Still I am curious to know an exact use case which helps you using Aspose from command line, Jerome which cannot be achieved using Scrivener itself.
>Still I am curious to know an exact use case which helps you using Aspose from command line, Jerome which cannot be achieved using Scrivener itself.
My “compile” enables me to keep a huge Scrivener docbase viewable on an Android phone. It is based on the Scriv 1 model of maintaining documents in a single folder, identified by an integer Doc ID.
I have an Economics folder in Scrivener with perhaps 1800 HTML docs, typically longer articles, and about 1500 much shorter RTF docs. In Scriv 1, I could view the Docs folder in Windows, sort by date, and drag the newest HTML documents to the phone folder. Once they were on a common style sheet, they rendered beautifully on the phone. Of course I still required an HTML index or binder of some sort, which I generated in AutoHotkey.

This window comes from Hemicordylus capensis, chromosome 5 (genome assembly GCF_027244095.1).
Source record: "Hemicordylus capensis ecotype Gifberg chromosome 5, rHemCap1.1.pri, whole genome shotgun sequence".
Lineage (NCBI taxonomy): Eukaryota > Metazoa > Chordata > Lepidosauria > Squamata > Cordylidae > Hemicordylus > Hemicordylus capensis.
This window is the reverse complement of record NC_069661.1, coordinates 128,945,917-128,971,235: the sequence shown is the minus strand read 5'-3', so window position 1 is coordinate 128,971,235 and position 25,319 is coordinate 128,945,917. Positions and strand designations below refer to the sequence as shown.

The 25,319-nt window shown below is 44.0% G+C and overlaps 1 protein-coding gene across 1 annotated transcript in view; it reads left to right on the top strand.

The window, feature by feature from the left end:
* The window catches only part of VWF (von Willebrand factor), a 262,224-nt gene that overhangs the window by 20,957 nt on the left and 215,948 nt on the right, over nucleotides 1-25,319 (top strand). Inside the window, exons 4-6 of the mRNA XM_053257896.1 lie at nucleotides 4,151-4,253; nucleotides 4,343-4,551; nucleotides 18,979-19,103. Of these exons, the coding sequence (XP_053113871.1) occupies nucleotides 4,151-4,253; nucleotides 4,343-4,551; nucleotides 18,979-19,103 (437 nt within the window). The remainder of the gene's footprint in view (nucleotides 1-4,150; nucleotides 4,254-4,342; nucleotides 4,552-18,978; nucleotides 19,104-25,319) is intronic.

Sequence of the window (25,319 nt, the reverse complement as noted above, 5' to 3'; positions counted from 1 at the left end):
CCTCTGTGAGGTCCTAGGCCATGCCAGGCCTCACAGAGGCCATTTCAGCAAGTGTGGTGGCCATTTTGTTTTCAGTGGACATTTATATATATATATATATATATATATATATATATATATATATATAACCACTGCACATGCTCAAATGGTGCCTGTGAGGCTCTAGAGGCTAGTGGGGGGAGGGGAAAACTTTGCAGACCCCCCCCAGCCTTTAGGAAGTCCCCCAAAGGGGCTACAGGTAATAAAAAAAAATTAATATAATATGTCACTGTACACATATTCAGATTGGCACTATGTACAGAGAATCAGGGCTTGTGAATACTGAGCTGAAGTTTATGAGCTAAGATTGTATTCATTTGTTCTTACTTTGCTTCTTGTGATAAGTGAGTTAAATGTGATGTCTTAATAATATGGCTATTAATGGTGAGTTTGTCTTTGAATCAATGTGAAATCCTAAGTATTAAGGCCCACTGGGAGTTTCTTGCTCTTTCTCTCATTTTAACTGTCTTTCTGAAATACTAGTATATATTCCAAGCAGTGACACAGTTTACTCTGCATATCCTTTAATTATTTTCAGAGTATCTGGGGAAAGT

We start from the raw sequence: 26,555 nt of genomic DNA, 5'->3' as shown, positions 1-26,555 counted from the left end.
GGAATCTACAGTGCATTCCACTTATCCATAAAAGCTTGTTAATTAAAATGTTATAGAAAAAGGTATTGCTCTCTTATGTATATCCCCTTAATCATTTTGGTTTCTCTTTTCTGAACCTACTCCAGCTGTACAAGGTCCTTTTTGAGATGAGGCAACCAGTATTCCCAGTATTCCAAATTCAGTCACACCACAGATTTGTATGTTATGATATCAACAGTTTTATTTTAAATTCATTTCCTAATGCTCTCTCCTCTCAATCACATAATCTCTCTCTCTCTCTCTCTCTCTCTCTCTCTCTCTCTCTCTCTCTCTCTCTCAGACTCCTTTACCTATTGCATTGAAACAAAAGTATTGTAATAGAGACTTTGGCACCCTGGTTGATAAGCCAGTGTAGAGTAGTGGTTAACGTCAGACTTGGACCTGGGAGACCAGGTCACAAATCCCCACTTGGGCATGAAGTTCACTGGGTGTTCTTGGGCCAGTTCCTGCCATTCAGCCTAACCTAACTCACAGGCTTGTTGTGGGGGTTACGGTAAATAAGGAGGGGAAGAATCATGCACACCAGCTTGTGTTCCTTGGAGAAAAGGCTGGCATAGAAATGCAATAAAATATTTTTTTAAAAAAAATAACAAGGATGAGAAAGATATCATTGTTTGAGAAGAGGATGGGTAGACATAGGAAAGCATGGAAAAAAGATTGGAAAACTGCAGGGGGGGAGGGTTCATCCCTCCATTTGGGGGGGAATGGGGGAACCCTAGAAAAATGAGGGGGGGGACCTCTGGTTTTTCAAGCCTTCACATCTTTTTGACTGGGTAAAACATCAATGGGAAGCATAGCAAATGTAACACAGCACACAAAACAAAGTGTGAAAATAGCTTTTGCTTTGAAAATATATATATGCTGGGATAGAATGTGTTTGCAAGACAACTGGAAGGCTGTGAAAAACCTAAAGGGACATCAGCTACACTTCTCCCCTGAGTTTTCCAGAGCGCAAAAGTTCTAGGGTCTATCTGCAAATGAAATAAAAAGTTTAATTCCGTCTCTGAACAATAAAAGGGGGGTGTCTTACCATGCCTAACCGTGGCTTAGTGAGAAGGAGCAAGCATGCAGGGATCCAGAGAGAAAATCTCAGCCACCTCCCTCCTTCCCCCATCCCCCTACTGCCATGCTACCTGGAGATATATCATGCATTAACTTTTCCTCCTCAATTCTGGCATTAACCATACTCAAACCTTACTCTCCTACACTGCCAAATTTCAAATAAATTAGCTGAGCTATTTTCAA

My routine makes a single master HTML document that links to all branches that have children, and about 35 accumulator docs that link to HTML content docs at the same level, as nn.html. The accumulator docs also capture and display the smaller RTF docs, but as inline, rather than linked, html. These "on the fly" conversions constitute my use case for granular conversion capability.
Early versions of the routine did indeed use a Scrivener compile for the conversion. I would drag all of the Economics entries into a Collection, and compile that collection into a single HTML, with metadata containing each Doc ID. I then had to decompile, to break out each segment and save as an HTML with the Doc ID name. I’d then inject these segments into the accumulator docs as the routine encountered a matching ID in the binder.